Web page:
By Shailendree Wickrama Adittiya
It feels like we have not been able to take a breather since 2020 and the outbreak of the Covid-19 pandemic. Whenever there was a drop in cases and it seemed like we could have a semblance of our lives back, another wave would break, and we would return to lockdowns and travel restrictions. And now, we are looking at an economic crisis and peaceful protests turning violent.
The impact this has had on our mental health cannot be taken lightly. In March, the World Health Organisation (WHO) said there was a 25% increase in the global prevalence of anxiety and depression during the first year of the pandemic.
“Concerns about potential increases in mental health conditions had already prompted 90% of countries surveyed to include mental health and psychosocial support in their Covid-19 response plans, but major gaps and concerns remain,” the statement issued by WHO read.
According to WHO, social isolation is among the major causes for the increase in stress. Constraints on the ability to work, seeking support for loved ones, and engaging in one’s community are among the factors linked to this.
Stressors linked to depression and anxiety include loneliness, fear of infection, suffering and death for oneself and for loved ones, grief after bereavement, and financial worries.
A scientific brief released by WHO also states that young people and women were among the worst hit and that people with pre-existing physical health conditions like asthma, cancer, and heart disease were more likely to develop symptoms of mental disorders.
However, WHO Director General Dr. Tedros Adhanom Ghebreyesus warned that “the information we have now about the impact of Covid-19 on the world’s mental health is just the tip of the iceberg”. He added that this was a wake-up call to all countries to pay more attention to mental health.
In Sri Lanka, as mentioned, we have had to not only deal with the impact of the pandemic, but also an economic crisis that has resulted in shortages and unavailability of essential goods, rising prices, and significant changes to our lifestyles.
While acknowledging the privileges and luxuries some of us can still afford in life, it cannot be ignored that we are all affected by the current situation in the country in one way or another. Uncertainty regarding the country’s, and thus our own, future, coupled with the inability to afford the things we could at the beginning of the year, alongside building anger and frustration, has left most of us with very little energy.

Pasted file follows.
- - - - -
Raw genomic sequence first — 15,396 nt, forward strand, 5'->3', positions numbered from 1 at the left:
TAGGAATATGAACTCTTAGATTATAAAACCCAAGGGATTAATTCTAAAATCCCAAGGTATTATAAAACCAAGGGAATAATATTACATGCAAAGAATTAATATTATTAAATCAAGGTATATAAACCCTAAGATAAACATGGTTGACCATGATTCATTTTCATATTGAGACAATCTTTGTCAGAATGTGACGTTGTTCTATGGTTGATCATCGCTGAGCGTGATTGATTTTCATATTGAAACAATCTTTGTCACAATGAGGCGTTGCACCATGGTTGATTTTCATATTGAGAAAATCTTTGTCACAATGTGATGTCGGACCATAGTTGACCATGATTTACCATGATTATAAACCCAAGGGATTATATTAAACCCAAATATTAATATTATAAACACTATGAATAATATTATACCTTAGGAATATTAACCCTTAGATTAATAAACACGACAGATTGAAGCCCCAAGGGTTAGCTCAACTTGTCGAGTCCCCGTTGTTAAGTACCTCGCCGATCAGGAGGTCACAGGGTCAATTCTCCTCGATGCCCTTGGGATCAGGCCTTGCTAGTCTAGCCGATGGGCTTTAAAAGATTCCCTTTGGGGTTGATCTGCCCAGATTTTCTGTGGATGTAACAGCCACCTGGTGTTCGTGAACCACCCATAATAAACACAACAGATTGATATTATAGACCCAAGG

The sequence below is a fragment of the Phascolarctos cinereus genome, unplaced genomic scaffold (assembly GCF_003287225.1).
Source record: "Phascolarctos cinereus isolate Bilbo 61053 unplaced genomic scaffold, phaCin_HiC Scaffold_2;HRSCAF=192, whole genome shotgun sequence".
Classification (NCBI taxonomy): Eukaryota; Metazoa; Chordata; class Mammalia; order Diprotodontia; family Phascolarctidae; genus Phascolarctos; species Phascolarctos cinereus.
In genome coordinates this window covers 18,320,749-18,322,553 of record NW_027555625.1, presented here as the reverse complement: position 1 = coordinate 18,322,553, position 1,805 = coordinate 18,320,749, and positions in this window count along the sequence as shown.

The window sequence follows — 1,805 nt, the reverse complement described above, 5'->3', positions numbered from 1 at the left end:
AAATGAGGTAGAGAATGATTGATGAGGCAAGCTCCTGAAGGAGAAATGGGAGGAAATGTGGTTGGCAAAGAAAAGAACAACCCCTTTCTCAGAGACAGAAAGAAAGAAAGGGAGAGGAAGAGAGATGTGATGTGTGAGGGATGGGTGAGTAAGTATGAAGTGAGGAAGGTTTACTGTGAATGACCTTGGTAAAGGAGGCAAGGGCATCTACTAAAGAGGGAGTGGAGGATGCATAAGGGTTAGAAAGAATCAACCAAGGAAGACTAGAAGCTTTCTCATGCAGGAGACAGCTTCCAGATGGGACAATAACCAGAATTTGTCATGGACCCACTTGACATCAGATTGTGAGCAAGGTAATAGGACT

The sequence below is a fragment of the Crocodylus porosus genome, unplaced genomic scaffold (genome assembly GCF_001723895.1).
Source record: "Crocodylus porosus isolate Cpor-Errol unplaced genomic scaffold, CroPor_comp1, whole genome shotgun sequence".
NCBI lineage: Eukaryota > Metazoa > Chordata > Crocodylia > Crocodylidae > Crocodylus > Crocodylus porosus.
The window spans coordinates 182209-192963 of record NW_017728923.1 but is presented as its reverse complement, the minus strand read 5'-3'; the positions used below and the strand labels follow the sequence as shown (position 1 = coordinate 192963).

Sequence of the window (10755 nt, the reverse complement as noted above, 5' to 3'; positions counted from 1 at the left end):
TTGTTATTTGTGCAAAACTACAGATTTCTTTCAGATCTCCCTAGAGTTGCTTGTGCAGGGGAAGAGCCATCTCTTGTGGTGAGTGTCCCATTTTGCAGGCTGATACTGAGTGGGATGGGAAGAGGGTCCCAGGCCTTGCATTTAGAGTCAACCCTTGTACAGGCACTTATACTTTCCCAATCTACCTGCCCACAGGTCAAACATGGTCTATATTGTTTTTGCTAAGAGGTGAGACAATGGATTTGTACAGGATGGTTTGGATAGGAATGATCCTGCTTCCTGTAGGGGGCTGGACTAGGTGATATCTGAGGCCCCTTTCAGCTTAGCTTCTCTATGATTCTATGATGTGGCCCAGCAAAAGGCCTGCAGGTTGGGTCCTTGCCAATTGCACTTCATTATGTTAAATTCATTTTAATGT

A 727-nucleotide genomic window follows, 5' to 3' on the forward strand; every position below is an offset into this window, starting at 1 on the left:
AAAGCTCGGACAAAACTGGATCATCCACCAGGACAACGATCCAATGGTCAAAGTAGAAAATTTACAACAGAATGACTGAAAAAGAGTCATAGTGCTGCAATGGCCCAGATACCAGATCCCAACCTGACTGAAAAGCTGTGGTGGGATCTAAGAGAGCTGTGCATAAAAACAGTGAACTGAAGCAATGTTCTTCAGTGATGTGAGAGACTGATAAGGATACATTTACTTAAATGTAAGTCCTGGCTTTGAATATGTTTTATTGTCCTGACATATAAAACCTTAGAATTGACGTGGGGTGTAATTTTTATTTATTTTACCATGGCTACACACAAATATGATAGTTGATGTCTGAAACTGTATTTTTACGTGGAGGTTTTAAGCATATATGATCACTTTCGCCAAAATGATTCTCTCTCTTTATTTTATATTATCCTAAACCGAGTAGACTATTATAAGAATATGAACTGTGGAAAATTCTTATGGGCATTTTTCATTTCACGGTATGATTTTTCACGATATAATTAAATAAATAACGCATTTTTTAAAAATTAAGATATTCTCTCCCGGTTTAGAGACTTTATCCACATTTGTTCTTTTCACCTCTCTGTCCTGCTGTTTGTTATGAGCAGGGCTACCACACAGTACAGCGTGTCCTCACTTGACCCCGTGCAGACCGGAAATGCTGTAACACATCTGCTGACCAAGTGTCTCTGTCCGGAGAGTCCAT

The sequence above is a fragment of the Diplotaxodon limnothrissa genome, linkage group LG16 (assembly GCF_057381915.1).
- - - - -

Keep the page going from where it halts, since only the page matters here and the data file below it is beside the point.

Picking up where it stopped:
While it is always recommended that one seeks professional help for mental health, we can also agree that affordability and accessibility makes this difficult. Naturally, we then look at sources of comfort that will get us through the day, whether it is a feel-good TV show, or our pets.
For many, pets have been a constant source of comfort. The isolation one feels when working from home is not felt as intensely when one has a cat purring next to their laptop or a dog napping on their bed.
Several studies have been done on the bond between humans and their pets, especially during the past two years. Harold Herzog, a psychologist attached to the Western Carolina University USA, studies aspects of human-animal interactions and has said higher survival rates, fewer heart attacks, less loneliness, better blood pressure, better psychological wellbeing, lower rates of depression, and stress levels, fewer doctor visits, increased self-esteem, better sleep, and more physical activity are among the health benefits pet owners have shown to experience.
Many would also agree that pets lend us a sense of company we often cannot find in humans; one that expects little and is void of the give-and-take nature of human relationships.
Sharing her thoughts on what has been a source of comfort during these times, Yathursha Ulakentheran said: “Sometimes sarcasm. Often it is the puppies that live with us. And A. Sivanandan’s When Memory Dies – it helps me get perspectives on what’s happened and how things are repeating.”
Books are of course known for their educational value and the information we can obtain from them makes us more aware of the world we live in and the people we associate with. However, books can also act as a great distraction from everything happening around us, whether we are discovering characters in a new book, or returning to the familiarity of one we have already read.
Along with books, movies, and music are also things we turn to when in need of comfort. According to Ranul Perera, anime and reading web fiction have helped during these times.
For Sajida Fazy, a constant source of comfort has been a good movie and music, as well as family. Many others also agree that family has been a great source of comfort, with another Twitter user saying his four nieces, Rachel, Elsa, Ruth, and Sofia have brought him great comfort during these times.
“Would have probably lost my sanity, not just with the mob frenzy on Monday (9), but with the continuing power cuts and economic crisis. But it is powerful healing when they hold my hand and smile cheekily,” he said.
Family and friends are among those we rely on to keep us going during difficult times and many of us have felt distanced from them during the past two years, during the pandemic as well as the economic crisis. The ease with which one could have organised and attended gatherings with family and friends has now turned to difficulty, first due to a fast spreading disease and now due to fuel shortages and uncertainty in the country.
Sports and activities like basketball, fitness, and baking are also among the things people have turned to. In addition to this, the sense of unity that has emerged from the people’s protests have also lent a sense of comfort to many.